Dog ACL - What is it and how is it treated?

Many know about ACL injuries in athletes, but did you realize that dogs can also suffer from torn ACLs? Our Vancouver vets discuss the differences between ACL injuries in dogs and people and how ACL injuries are treated in dogs.  

What is the ACL in dogs called?

The anterior cruciate ligament (ACL) is a thin tissue in the middle of our knees that connects the lower leg bone to the upper leg bone.

In dogs, this tissue is called the CCL, or cranial cruciate ligament (CCL). As with a person's ACL, the CCL connects the dog's tibia (bone below the knee) to the femur (bone above the knee).

One key difference between a person's ACL and a dog's CCL is that, due to the angle of the dog's back legs when they are standing, walking, or running, their CCL is always load-bearing. 

What are the differences between ACL & CCL injuries?

ACL injuries are particularly common in athletes. These injuries generally occur due to an acute trauma stemming from a sudden movement, such as a change of direction while running or jumping.  

Dog CCL injuries typically come on gradually rather than suddenly and tend to become progressively worse with activity. 

What are the symptoms of an ACL injury in dogs?

It's important to note that because people are accustomed to ACL injuries, it is common to refer to CCL injuries in dogs as an ACL injuries. 

The most common signs of an ACL injury in dogs are:

  • Lameness and limping in the hind legs.
  • Stiffness, often most noticeable after rest, following exercise.
  • Difficulty rising up off the floor or jumping.

If your dog is suffering from a mild ACL injury, it is likely to become worse over time, with symptoms becoming more pronounced. A mild ACL injury will likely lead to a painful tear if left untreated.

Unfortunately, dogs suffering from a single torn ACL typically begin to favor the non-injured leg during activity, which often leads to the second leg also becoming injured. It is estimated that 60% of dogs with a single ACL injury will soon go on to injure the other knee.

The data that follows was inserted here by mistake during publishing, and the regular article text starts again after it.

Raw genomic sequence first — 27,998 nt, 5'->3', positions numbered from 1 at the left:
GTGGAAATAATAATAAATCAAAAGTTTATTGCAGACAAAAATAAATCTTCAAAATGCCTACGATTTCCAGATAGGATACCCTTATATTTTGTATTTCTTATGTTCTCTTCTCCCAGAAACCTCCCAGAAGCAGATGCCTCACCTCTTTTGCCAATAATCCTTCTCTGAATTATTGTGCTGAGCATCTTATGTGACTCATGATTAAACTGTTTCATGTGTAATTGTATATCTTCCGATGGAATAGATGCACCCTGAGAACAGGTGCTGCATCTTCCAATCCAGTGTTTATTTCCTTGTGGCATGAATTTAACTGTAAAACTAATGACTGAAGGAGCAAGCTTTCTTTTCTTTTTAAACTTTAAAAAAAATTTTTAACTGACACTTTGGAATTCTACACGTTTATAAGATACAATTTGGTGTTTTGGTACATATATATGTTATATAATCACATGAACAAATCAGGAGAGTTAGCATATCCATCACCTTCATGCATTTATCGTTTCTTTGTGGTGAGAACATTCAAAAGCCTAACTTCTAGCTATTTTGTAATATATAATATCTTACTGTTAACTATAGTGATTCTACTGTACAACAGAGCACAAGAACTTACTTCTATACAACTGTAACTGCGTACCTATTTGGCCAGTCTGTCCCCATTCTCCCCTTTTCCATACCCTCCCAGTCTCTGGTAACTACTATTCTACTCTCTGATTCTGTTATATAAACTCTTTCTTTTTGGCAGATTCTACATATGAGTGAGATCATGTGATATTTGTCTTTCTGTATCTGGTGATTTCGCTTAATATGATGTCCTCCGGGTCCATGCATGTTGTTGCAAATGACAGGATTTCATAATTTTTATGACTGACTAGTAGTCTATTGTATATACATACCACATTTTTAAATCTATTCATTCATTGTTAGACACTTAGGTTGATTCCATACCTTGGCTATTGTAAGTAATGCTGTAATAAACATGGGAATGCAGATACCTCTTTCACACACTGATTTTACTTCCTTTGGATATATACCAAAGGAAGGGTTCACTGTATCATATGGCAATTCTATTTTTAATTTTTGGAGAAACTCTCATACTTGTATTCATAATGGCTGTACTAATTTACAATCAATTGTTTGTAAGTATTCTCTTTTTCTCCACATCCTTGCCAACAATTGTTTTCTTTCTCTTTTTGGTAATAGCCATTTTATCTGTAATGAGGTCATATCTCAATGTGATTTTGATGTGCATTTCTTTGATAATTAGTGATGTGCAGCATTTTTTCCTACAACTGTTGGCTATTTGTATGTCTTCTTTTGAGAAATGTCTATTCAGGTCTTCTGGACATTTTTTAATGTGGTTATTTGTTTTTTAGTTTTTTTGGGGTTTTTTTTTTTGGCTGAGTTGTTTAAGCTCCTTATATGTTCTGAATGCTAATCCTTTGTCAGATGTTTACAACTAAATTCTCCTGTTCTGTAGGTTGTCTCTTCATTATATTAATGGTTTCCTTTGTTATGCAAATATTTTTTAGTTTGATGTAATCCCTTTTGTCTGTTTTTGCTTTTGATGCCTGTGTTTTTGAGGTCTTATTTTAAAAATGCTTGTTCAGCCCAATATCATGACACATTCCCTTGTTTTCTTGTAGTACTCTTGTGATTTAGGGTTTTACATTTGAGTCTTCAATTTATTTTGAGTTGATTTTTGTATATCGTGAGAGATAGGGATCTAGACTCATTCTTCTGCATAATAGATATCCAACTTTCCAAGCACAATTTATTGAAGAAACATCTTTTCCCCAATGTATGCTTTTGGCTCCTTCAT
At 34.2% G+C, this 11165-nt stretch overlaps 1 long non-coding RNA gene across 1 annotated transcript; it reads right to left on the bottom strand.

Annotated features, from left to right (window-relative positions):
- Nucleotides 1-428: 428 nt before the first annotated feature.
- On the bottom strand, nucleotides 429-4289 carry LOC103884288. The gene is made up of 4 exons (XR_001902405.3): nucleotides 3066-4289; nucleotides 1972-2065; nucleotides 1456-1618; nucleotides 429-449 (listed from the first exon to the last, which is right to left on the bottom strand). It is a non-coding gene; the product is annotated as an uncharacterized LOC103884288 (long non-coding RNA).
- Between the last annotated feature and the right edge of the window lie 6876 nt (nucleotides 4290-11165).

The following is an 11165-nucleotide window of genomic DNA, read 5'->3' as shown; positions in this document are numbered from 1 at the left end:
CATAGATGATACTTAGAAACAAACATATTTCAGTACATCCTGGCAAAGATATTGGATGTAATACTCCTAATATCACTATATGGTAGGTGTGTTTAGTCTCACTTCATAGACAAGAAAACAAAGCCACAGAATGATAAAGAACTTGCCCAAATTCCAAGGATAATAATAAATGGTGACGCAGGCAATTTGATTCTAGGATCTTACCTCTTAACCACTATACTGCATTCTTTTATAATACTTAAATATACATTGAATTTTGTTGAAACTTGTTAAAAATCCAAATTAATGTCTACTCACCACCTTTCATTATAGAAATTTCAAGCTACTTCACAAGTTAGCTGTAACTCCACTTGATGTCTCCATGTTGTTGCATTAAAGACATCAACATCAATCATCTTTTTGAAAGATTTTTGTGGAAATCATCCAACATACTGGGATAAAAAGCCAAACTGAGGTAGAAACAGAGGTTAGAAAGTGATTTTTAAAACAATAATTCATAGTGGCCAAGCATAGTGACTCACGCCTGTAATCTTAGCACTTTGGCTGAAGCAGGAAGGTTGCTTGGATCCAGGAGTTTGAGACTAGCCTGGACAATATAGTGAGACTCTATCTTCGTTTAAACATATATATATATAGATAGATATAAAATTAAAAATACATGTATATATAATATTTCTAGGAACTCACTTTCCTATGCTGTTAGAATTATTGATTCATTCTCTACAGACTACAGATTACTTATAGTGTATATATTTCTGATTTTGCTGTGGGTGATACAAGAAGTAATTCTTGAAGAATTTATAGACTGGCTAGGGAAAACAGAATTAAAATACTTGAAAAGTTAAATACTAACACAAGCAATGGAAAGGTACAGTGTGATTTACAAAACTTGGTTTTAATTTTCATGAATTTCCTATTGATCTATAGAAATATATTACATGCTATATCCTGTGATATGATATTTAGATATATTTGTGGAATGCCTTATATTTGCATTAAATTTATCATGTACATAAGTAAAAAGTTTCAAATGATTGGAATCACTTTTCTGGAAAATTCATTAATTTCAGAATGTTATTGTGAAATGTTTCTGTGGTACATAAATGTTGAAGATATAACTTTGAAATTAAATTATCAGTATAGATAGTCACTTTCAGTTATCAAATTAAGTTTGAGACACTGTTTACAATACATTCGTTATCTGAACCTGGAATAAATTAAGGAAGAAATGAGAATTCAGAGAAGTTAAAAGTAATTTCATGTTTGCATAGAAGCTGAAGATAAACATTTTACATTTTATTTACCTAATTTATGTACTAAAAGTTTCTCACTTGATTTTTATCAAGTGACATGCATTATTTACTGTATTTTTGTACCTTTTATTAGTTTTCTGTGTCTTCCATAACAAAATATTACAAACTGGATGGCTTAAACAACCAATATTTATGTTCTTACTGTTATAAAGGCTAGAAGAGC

How are dog ACL injuries treated?

Many effective treatments are available for dogs diagnosed with an ACL injury. When determining the best treatment for your dog's injury, your vet will take your dog's lifestyle and energy level into consideration, as well as your dog's age, size, and weight.

What are the available ACL treatment options for dogs?

Knee Brace:

  • A knee brace is a non-surgery choice for dealing with an ACL injury in dogs. It can stabilize the knee and allow the ligament to heal naturally. However, it's important to remember that for it to work, the dog needs to be less active, which can be a challenge for many pets.

Extracapsular Repair - Lateral Suture

  • This type of ACL surgery is typically recommended for small to medium-sized dogs weighing less than 50 lbs. It involves replacing the torn ligament with an artificial ligament on the outside of the joint. 

Tibial Plateau Leveling Osteotomy - TPLO

  • With TPLO surgery, the need for the CCL ligament is eliminated by cutting and flattening the tibial plateau (the top section of the tibia), then stabilizing it in a new position with the help of a plate and screws.

Tibial Tuberosity Advancement - TTA

  • TTA surgery replaces the CCL ligament by cutting the top of the tibia, moving it forward, and then stabilizing it in its new position with a stainless steel metal plate.

How long will it take for my dog to recover from ACL surgery?

After ACL surgery, dogs recover at different speeds. Even though some dogs may start walking within 24 hours, full recovery and getting back to their usual activities can take  16 weeks or more. Watching how your dog heals and listening to your vet is crucial.

It's important to pay attention to your dog's healing process and follow your vet's advice. Never force your dog to do exercises if they resist, as this can lead to re-injuring the leg.

If your dog shows signs of a torn or injured ACL, contact your Vancouver to book an appointment.